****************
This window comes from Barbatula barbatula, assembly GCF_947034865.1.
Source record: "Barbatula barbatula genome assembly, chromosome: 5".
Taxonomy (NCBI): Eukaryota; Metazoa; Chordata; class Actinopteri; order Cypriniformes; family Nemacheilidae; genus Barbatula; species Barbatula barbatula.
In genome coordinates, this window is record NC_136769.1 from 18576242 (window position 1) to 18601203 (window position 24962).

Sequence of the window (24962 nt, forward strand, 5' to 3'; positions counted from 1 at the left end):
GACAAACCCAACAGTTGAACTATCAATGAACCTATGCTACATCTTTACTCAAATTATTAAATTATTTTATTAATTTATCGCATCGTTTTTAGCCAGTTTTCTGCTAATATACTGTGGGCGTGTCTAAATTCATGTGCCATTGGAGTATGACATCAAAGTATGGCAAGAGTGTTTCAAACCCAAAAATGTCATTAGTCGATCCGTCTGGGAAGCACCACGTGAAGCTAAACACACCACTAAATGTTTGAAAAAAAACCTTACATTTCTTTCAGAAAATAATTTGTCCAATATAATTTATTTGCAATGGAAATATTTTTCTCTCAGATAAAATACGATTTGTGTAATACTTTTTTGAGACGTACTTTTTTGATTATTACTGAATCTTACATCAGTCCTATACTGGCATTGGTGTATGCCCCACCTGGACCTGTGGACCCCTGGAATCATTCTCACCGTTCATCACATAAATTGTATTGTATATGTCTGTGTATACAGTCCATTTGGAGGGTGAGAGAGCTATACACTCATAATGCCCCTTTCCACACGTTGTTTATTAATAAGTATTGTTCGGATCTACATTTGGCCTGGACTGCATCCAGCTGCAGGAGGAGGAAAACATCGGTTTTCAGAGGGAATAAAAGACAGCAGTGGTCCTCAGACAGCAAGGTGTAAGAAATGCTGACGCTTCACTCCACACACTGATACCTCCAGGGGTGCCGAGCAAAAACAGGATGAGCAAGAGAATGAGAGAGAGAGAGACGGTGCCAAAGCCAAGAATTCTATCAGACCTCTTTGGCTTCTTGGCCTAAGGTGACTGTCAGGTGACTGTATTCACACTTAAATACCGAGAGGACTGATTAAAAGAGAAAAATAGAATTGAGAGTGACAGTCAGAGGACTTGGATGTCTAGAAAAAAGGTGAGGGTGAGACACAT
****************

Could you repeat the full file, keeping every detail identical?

This window comes from Barbatula barbatula, assembly GCF_947034865.1.
Source record: "Barbatula barbatula genome assembly, chromosome: 5".
Taxonomy (NCBI): Eukaryota; Metazoa; Chordata; class Actinopteri; order Cypriniformes; family Nemacheilidae; genus Barbatula; species Barbatula barbatula.
In genome coordinates, this window is record NC_136769.1 from 18576242 (window position 1) to 18601203 (window position 24962).

Sequence of the window (24962 nt, forward strand, 5' to 3'; positions counted from 1 at the left end):
GACAAACCCAACAGTTGAACTATCAATGAACCTATGCTACATCTTTACTCAAATTATTAAATTATTTTATTAATTTATCGCATCGTTTTTAGCCAGTTTTCTGCTAATATACTGTGGGCGTGTCTAAATTCATGTGCCATTGGAGTATGACATCAAAGTATGGCAAGAGTGTTTCAAACCCAAAAATGTCATTAGTCGATCCGTCTGGGAAGCACCACGTGAAGCTAAACACACCACTAAATGTTTGAAAAAAAACCTTACATTTCTTTCAGAAAATAATTTGTCCAATATAATTTATTTGCAATGGAAATATTTTTCTCTCAGATAAAATACGATTTGTGTAATACTTTTTTGAGACGTACTTTTTTGATTATTACTGAATCTTACATCAGTCCTATACTGGCATTGGTGTATGCCCCACCTGGACCTGTGGACCCCTGGAATCATTCTCACCGTTCATCACATAAATTGTATTGTATATGTCTGTGTATACAGTCCATTTGGAGGGTGAGAGAGCTATACACTCATAATGCCCCTTTCCACACGTTGTTTATTAATAAGTATTGTTCGGATCTACATTTGGCCTGGACTGCATCCAGCTGCAGGAGGAGGAAAACATCGGTTTTCAGAGGGAATAAAAGACAGCAGTGGTCCTCAGACAGCAAGGTGTAAGAAATGCTGACGCTTCACTCCACACACTGATACCTCCAGGGGTGCCGAGCAAAAACAGGATGAGCAAGAGAATGAGAGAGAGAGAGACGGTGCCAAAGCCAAGAATTCTATCAGACCTCTTTGGCTTCTTGGCCTAAGGTGACTGTCAGGTGACTGTATTCACACTTAAATACCGAGAGGACTGATTAAAAGAGAAAAATAGAATTGAGAGTGACAGTCAGAGGACTTGGATGTCTAGAAAAAAGGTGAGGGTGAGACACAT